Because of this focus on the details of legal reasoning, Fried’s paragraphs are Swiss watches of analysis, measuring precisely the nature, force, and limits of the arguments he examines. For example, he describes how doctrine guides decision making in free-speech cases because it “organizes the conflict into [categorical] types,” “resolves the balance within each type,” and then specifies that “certain types take precedence over” others. This precedence can be absolute, Fried explains, or it can be “softened” to “presumptive precedence” that can be overcome by certain other interests. “Finally,” he concludes, any unaccounted-for considerations fall into a “residual category” of “limited domain” that “requires ad hoc balancing.” Through this controlled sequence, doctrine both “structures” legal decisions and forces judges to explain exactly what they are doing.

Fried repeatedly insists on clarifying the grounds on which a decision rests: the Constitution’s words or history, the Supreme Court’s words, sheer logic, professional intuition, and so on. He equally insists on analyzing the “forms of argument,” or how these different grounds interact. Does one element trump another? Are the elements “weighed” against each other? Are they tossed in the hopper without any guidance at all? Does an argument, examined closely, employ plain words, analogy, metaphor? Fried repeatedly asks these questions, meticulously working his legal scalpel, teasing out the threads of each argument, and testing their strength.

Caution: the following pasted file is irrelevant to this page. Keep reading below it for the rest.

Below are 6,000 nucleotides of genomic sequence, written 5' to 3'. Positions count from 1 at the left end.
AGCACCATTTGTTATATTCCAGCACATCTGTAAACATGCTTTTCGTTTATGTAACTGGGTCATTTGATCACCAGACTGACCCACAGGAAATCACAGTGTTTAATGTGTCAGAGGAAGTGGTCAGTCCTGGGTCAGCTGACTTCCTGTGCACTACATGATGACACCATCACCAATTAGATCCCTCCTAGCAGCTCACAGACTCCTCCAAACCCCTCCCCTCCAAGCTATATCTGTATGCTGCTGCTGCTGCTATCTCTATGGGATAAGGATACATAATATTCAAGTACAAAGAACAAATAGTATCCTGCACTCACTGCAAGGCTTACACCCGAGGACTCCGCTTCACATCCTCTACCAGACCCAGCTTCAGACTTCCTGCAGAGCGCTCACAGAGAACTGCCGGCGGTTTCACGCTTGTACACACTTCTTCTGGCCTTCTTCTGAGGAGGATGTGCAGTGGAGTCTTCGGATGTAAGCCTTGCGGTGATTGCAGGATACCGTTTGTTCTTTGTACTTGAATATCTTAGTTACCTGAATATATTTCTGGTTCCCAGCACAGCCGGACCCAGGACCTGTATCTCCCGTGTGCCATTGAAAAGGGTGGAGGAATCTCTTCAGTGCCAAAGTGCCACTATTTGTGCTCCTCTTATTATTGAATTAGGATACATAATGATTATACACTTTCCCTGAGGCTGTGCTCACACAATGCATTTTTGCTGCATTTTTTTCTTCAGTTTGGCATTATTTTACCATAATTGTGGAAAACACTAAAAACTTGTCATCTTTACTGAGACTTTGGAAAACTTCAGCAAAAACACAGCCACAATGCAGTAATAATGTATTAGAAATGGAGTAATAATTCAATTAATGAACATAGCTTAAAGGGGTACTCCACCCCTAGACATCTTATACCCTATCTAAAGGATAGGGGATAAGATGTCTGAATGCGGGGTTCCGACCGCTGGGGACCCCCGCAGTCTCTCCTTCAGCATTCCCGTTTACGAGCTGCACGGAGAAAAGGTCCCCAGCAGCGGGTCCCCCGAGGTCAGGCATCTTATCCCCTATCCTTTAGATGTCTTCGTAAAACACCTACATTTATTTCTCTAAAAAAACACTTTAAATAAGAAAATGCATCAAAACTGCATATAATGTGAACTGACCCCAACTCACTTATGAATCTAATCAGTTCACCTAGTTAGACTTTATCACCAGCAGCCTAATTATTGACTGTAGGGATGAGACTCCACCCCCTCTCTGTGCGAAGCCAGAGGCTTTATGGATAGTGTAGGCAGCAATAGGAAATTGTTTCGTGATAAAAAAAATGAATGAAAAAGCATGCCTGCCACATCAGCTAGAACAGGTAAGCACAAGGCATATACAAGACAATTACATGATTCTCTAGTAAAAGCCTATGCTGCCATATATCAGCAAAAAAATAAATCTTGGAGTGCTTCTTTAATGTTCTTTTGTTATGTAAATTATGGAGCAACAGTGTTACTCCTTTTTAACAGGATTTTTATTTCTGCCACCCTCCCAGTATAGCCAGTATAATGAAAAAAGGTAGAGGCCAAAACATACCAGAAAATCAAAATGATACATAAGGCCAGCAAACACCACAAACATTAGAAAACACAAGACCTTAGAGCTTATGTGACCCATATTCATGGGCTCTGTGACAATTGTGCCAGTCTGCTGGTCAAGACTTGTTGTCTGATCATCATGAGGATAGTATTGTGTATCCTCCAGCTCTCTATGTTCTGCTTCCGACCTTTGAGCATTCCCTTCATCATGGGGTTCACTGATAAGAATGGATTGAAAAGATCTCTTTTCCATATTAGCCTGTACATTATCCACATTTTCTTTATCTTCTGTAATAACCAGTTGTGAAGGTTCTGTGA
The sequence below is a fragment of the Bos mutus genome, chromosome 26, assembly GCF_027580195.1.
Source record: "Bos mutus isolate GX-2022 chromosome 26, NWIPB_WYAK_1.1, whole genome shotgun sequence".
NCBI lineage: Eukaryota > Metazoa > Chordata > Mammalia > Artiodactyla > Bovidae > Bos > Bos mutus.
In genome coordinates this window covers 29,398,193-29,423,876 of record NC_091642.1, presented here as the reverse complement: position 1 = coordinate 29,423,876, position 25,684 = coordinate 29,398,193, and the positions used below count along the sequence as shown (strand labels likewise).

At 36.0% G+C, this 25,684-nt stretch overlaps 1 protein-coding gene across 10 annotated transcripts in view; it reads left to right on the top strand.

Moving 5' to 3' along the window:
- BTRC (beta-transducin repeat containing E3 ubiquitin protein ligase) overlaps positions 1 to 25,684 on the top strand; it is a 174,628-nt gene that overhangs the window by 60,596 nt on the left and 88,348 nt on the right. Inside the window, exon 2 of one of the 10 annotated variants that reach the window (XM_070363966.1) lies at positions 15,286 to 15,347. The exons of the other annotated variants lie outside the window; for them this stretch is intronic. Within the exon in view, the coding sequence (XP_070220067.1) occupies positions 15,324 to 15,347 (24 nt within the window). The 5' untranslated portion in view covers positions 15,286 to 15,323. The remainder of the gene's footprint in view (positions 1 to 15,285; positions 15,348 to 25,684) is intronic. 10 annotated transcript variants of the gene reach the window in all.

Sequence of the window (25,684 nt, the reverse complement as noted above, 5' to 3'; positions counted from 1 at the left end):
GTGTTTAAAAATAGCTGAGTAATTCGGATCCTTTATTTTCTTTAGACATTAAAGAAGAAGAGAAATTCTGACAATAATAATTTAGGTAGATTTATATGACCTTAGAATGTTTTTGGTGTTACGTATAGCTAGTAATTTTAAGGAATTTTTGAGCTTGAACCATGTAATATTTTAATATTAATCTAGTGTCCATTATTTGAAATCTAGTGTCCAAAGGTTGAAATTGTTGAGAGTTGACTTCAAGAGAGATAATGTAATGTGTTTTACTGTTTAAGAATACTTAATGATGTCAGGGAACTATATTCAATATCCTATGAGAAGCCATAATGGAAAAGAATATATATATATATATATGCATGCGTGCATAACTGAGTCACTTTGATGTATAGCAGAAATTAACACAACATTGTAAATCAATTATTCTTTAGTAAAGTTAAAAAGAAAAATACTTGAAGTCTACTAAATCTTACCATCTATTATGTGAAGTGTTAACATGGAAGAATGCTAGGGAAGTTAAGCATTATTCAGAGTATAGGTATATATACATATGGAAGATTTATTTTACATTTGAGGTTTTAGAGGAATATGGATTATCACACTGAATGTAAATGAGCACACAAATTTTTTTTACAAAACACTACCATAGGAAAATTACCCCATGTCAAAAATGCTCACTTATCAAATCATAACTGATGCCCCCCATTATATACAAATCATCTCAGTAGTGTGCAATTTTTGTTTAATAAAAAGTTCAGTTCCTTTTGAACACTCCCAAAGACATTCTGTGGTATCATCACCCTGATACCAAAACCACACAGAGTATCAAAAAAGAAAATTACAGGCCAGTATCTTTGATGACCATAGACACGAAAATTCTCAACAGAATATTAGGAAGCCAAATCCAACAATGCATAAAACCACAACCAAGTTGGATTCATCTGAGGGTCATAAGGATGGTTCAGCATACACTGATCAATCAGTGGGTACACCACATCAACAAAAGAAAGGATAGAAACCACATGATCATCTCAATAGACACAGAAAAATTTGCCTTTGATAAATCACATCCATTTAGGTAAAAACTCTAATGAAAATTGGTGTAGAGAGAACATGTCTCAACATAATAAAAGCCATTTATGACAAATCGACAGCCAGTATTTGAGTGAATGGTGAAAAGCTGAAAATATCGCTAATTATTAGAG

This emphasis on careful, candid legal reasoning makes Saying What the Law Is an argument for the continuing relevance of a venerable legal tradition. That tradition should not be confused with strong originalism, which Fried dismisses as “fantasy.” Fried’s tradition places proper judicial reasoning at the center of constitutional law on the simple ground that the ability to use legal reasoning is what entitles judges to power in the first place.

Fried hints at this tradition when he refers to Herbert Wechsler as “my model.” What Fried does not explain is that Wechsler was a constitutional scholar at Columbia during the middle decades of the 20th century. He was a leading light of the “process school,” so named because it taught that the process by which a case is decided matters at least as much as the case’s outcome. Members of this school were absolutely preoccupied with judicial reasoning, and Wechsler himself famously emphasized that constitutional cases should be decided according to “neutral principles.” This search was particularly urgent in the heyday of the Warren Court, whose work was hard to defend in terms of legal reasoning or neutral principles.